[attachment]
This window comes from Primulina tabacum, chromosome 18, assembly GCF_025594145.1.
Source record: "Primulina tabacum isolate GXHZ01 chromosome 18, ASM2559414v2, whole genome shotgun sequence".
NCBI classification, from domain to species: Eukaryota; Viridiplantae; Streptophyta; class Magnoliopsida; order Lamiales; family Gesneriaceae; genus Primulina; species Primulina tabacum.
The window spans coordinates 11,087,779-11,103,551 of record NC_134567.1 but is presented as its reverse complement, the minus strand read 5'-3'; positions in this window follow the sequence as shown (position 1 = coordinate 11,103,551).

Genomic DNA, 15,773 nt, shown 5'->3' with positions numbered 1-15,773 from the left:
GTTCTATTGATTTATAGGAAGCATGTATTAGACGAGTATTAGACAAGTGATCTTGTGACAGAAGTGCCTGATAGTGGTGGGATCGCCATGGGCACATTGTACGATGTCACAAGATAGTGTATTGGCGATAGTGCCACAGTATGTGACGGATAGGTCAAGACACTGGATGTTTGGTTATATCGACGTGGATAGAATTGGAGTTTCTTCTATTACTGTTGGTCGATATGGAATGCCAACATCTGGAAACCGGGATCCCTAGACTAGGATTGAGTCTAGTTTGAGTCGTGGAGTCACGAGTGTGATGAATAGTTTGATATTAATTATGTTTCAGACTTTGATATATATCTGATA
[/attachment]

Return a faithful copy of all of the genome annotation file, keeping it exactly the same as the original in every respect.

This window comes from Primulina tabacum, chromosome 18, assembly GCF_025594145.1.
Source record: "Primulina tabacum isolate GXHZ01 chromosome 18, ASM2559414v2, whole genome shotgun sequence".
NCBI classification, from domain to species: Eukaryota; Viridiplantae; Streptophyta; class Magnoliopsida; order Lamiales; family Gesneriaceae; genus Primulina; species Primulina tabacum.
The window spans coordinates 11,087,779-11,103,551 of record NC_134567.1 but is presented as its reverse complement, the minus strand read 5'-3'; positions in this window follow the sequence as shown (position 1 = coordinate 11,103,551).

Genomic DNA, 15,773 nt, shown 5'->3' with positions numbered 1-15,773 from the left:
GTTCTATTGATTTATAGGAAGCATGTATTAGACGAGTATTAGACAAGTGATCTTGTGACAGAAGTGCCTGATAGTGGTGGGATCGCCATGGGCACATTGTACGATGTCACAAGATAGTGTATTGGCGATAGTGCCACAGTATGTGACGGATAGGTCAAGACACTGGATGTTTGGTTATATCGACGTGGATAGAATTGGAGTTTCTTCTATTACTGTTGGTCGATATGGAATGCCAACATCTGGAAACCGGGATCCCTAGACTAGGATTGAGTCTAGTTTGAGTCGTGGAGTCACGAGTGTGATGAATAGTTTGATATTAATTATGTTTCAGACTTTGATATATATCTGATA